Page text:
‘Important’ tech hub designations will help create ‘economic activity and innovation’ upstate, says Cornell professor
Binghamton, as well as the Buffalo, Rochester and Syracuse regions have been designated as tech hubs. This will lead to potential federal funding for production and research into various technologies. Brent Fox spoke with the executive director of the Center for Regional Economic Advancement at Cornell University, Tom Schryver.
Brent Fox: So what does it mean to be designated as a tech hub?
Tom Schryver: These are designations from the U.S. Economic Development Administration. They're a new program. And what the federal government is trying to do is to identify certain technology areas in geographies, particularly ones where a lot of tech advancement has not been so prevalent. And so what this means is, it's an area here in upstate New York that is being designated for future support, perhaps around this semiconductors theme.
BF: Each tech hub is different. So what kind of tech hubs are we going to be seeing in the upstate New York region?
TS: There are two that were just announced. And I'm super excited about both of them. One of them is around semiconductor manufacturing and all the supply chain issues around that. And that was really started with the work to get Micron Technologies to come and put their manufacturing facility just north of Syracuse. And also some really groundbreaking research and innovation at the region's universities, including at Cornell where I work. So that's one around semiconductors.
The other one is around battery manufacturing. And I think a lot of people know but in case you missed it, there's a person Professor Stan Whittingham at the University of Binghamton, who's really one of the inventors of lithium ion battery technology. I dare you to find a person who does not have a lithium ion battery technology, a battery on their person, right? They've got one of their phone, you got one everywhere. And Stan Whittingham is the parent of that. And he won a Nobel Prize for doing that work. And so lithium ion battery manufacturing and battery storage is the other tech hub, and is building on all of that great work around the biggest area.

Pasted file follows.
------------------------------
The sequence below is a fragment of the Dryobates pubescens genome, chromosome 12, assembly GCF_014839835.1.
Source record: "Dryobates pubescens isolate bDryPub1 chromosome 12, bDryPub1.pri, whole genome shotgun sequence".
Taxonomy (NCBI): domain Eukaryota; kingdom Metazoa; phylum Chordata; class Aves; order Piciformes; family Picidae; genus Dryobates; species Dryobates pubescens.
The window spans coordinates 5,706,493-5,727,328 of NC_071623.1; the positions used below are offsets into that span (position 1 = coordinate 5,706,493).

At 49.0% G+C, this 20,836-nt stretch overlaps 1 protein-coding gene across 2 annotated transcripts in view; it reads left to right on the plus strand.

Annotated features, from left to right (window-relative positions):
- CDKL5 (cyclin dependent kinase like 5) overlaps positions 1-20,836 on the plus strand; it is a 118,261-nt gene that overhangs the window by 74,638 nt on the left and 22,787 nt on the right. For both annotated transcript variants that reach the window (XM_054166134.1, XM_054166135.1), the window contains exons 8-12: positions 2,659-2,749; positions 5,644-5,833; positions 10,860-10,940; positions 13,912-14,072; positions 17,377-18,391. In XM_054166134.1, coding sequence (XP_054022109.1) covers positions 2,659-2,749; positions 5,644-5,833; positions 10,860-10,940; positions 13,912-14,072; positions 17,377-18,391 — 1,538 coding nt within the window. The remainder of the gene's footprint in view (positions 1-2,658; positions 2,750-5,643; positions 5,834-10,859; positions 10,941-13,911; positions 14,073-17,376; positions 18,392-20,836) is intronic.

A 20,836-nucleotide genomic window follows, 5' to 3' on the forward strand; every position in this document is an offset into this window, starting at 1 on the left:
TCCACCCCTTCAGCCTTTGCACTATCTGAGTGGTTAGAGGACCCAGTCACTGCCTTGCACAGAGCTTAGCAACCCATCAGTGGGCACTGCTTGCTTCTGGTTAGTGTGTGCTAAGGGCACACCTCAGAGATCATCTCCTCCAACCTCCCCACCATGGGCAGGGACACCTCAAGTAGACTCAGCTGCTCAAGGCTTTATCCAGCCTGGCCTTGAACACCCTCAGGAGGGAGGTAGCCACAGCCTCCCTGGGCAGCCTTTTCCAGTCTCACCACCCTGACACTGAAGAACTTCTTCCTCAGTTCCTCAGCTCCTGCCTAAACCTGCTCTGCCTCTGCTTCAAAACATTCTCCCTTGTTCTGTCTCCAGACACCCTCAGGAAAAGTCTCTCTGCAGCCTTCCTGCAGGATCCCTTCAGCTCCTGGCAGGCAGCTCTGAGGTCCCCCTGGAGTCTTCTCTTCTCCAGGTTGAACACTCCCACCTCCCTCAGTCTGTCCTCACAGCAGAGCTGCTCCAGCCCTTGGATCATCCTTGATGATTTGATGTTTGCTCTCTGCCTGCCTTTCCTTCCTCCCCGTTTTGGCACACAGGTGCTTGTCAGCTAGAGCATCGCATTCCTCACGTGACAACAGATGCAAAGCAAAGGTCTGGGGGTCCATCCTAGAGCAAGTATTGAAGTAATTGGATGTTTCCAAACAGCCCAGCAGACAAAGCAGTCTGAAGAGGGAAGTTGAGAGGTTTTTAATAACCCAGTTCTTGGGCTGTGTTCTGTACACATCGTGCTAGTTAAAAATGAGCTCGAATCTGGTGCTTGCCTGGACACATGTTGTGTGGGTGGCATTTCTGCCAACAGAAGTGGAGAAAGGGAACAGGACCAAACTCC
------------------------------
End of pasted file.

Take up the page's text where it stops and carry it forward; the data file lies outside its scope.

BF: And how do you feel the tech hub designation will affect these industries going forward?
TS: I think it's a really important designation and recognition from the federal government about the fact that these clusters are coming together. So when we say clusters, think about innovation clusters. I'm a member of the faculty at the SC Johnson College of Business at Cornell. And so a lot of my colleagues have done research around things like innovation clusters, which show that when you bring people together who are working on similar technology areas, you get this whole that's greater than the sum of the parts phenomenon.
And so that's what the federal government's doing. And they're saying, look at the work that's happening around batteries, around semiconductors. If we can help bring people together, show that these are focus areas, bring more companies and startups and innovators and workers together, then we can get even more economic activity and innovation around that. And that's what I think this is a big part of, just that tailwind, if you will, that support that we're seeing from the federal government to do this.
BF: And what role will Cornell University be playing in this situation?
TS: Well, Cornell is the land grant university for New York state. I'm very proud to say as somebody affiliated with the university for most of my life, which means that supporting I think the original law in the 1800s was the agricultural and mechanical arts from the Moral Land Grant Act. So the mission of Cornell is around supporting innovation, education and translation of innovation.
And as I mentioned before, we've got researchers working in these fields who have new innovations that are going to come out. And through the work that I and my colleagues do at the SC Johnson College and through the Center for Regional Economic Advancement, we also provide support to new companies, and companies that are growing in these spaces. So we're going to be active in a lot of ways. We're going to be active in both of these new tech hubs, as well as in supporting innovators, startup creation, corporations, translating technology, a lot of those kinds of programs. And we're really excited to be a part of that.
BF: Do you also see the possibility of these tech hubs working together in some form of partnership?
TS: One of the programs that we're a part of that's also funded by the federal government that we're so tremendously proud of, is from the National Science Foundation, and it's a program called iCore. And it helps technology innovators translate technology into impact, which is what Cornell is all about, what Cornell research and innovation is all about. And it's what SUNY Binghamton and Binghamton University are about, Syracuse, University of Rochester, RIT, University of Buffalo. We're all partners in this together. And so one of the things that I think is so amazing is when you look at the institutions upstate, that are at the center of these two tech hubs. We can leverage these partnerships that already exist through programs like iCore that we're already a part of that help innovators with translating technology. So it really fits into a lot of work that's already there. And it's just such this fantastic amplifier to what we've already been working on.
Cornell University is an underwriter of WSKG News.